Behaviour of mesenchymal stem cells from bone marrow of untreated advanced breast and lung cancer patients without bone osteolytic metastasis

Valeria B. Fernández Vallone, Erica L. Hofer, Hosoon Choi, Raúl H. Bordenave, Emilio Batagelj, Leonardo Feldman, Vincent La Russa, Daniela Caramutti, Federico Dimase, Vivian Labovsky, Leandro M. Martínez, Norma A. Chasseing

Research output: Contribution to journalArticlepeer-review

17 Scopus citations


Tumour cells can find in bone marrow (BM) a niche rich in growth factors and cytokines that promote their self-renewal, proliferation and survival. In turn, tumour cells affect the homeostasis of the BM and bone, as well as the balance among haematopoiesis, osteogenesis, osteoclastogenesis and bone-resorption. As a result, growth and survival factors normally sequestered in the bone matrix are released, favouring tumour development. Mesenchymal stem cells (MSCs) from BM can become tumour-associated fibroblasts, have immunosuppressive function, and facilitate metastasis by epithelial-to- mesenchymal transition. Moreover, MSCs generate osteoblasts and osteocytes and regulate osteoclastogenesis. Therefore, MSCs can play an important pro-tumorigenic role in the formation of a microenvironment that promotes BM and bone metastasis. In this study we showed that BM MSCs from untreated advanced breast and lung cancer patients, without bone metastasis, had low osteogenic and adipogenic differentiation capacity compared to that of healthy volunteers. In contrast, chondrogenic differentiation was increased. Moreover, MSCs from patients had lower expression of CD146. Finally, our data showed higher levels of Dkk-1 in peripheral blood plasma from patients compared with healthy volunteers. Because no patient had any bone disorder by the time of the study we propose that the primary tumour altered the plasticity of MSCs. As over 70 % of advanced breast cancer patients and 30-40 % of lung cancer patients will develop osteolytic bone metastasis for which there is no total cure, our findings could possibly be used as predictive tools indicating the first signs of future bone disease. In addition, as the MSCs present in the BM of these patients may not be able to regenerate bone after the tumour cells invasion into BM/bone, it is possible that they promote the cycle between tumour cell growth and bone destruction.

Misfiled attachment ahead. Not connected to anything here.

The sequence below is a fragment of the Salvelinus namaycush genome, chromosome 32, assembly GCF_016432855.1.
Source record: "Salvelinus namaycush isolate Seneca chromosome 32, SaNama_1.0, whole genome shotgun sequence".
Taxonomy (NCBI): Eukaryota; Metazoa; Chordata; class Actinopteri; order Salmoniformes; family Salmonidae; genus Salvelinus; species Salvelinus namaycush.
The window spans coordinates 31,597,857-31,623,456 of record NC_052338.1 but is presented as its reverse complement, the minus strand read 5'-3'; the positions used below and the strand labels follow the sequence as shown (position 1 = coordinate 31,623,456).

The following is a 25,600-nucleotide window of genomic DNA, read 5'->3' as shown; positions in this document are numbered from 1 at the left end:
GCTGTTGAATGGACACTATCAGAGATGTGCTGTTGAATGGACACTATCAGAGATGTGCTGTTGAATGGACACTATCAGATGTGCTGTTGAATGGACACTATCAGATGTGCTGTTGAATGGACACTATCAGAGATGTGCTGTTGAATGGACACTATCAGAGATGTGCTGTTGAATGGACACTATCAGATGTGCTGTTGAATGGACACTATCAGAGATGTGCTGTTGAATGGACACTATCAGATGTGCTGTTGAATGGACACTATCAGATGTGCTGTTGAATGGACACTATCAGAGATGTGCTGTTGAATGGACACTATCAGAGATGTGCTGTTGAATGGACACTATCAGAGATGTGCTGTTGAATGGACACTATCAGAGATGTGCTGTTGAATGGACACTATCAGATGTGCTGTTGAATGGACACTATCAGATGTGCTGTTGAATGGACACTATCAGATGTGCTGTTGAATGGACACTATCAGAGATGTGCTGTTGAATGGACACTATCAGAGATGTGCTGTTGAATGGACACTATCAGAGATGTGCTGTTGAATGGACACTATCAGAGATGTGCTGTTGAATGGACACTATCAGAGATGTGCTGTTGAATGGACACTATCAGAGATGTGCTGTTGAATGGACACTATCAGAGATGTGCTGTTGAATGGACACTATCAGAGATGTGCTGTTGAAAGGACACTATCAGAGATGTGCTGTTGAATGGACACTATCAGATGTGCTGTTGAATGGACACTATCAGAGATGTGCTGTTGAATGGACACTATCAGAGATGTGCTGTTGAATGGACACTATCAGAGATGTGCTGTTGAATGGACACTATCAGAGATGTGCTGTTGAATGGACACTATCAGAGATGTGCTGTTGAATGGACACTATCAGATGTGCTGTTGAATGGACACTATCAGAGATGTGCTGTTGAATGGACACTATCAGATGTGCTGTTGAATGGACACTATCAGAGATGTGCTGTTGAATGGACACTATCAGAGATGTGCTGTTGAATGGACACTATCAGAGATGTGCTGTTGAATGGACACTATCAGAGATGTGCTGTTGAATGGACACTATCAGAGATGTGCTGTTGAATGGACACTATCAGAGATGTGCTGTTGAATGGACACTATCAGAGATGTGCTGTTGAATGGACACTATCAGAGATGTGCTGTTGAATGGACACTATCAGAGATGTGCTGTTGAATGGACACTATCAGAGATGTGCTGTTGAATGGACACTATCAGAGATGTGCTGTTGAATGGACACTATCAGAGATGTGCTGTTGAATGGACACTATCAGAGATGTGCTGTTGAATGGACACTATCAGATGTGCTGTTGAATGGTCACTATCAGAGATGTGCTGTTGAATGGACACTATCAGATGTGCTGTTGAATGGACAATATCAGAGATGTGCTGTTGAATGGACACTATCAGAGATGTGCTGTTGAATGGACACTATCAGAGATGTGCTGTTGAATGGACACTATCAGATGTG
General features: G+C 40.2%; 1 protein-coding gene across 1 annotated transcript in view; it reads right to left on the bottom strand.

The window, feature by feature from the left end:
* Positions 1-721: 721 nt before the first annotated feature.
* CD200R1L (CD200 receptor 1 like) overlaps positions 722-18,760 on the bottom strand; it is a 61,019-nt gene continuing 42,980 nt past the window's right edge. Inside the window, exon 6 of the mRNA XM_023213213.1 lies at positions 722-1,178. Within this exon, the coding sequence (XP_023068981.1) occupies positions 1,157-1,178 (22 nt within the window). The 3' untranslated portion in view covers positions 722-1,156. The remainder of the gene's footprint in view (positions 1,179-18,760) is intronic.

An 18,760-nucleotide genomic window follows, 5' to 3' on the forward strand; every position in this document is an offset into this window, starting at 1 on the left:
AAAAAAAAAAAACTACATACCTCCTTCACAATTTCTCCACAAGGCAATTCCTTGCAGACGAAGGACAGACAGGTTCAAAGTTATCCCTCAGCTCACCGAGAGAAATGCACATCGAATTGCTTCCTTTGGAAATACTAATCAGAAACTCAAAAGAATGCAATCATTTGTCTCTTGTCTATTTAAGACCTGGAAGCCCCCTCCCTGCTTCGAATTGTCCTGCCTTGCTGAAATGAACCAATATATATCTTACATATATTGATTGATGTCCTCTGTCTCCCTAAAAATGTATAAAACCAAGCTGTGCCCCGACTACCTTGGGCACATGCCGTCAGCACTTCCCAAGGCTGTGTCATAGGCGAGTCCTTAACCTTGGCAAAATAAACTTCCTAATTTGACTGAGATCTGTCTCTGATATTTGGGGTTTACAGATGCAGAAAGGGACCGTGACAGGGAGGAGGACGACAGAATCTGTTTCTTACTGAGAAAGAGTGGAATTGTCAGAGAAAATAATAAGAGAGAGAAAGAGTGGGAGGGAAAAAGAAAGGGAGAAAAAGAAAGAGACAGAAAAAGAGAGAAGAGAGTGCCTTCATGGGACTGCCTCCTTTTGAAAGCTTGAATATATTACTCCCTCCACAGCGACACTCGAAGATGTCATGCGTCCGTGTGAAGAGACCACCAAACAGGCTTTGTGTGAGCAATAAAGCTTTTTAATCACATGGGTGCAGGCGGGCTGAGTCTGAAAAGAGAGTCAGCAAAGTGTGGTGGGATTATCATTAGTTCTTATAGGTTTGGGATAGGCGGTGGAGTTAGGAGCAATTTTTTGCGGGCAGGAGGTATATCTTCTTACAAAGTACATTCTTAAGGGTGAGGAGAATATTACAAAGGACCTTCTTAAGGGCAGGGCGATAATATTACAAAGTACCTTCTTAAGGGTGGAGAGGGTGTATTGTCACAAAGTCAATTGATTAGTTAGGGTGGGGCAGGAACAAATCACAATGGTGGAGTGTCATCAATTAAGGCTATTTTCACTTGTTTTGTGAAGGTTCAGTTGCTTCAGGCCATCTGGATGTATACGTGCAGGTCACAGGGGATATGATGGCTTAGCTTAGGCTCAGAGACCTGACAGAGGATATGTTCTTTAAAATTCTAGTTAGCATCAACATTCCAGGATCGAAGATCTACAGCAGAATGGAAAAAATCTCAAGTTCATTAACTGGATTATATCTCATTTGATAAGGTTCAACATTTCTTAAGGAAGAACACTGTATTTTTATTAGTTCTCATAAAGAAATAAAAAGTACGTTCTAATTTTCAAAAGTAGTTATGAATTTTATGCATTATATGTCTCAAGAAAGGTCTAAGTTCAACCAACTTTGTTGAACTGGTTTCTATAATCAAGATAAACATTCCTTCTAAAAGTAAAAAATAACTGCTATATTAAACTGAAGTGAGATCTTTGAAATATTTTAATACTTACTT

Original languageEnglish (US)
Pages (from-to)317-332
Number of pages16
JournalClinical and Experimental Metastasis
Issue number3
StatePublished - Mar 2013


  • Bone marrow
  • Cancer
  • Mesenchymal stem cell
  • Plasticity

ASJC Scopus subject areas

  • Cancer Research
  • Oncology
  • Medicine(all)


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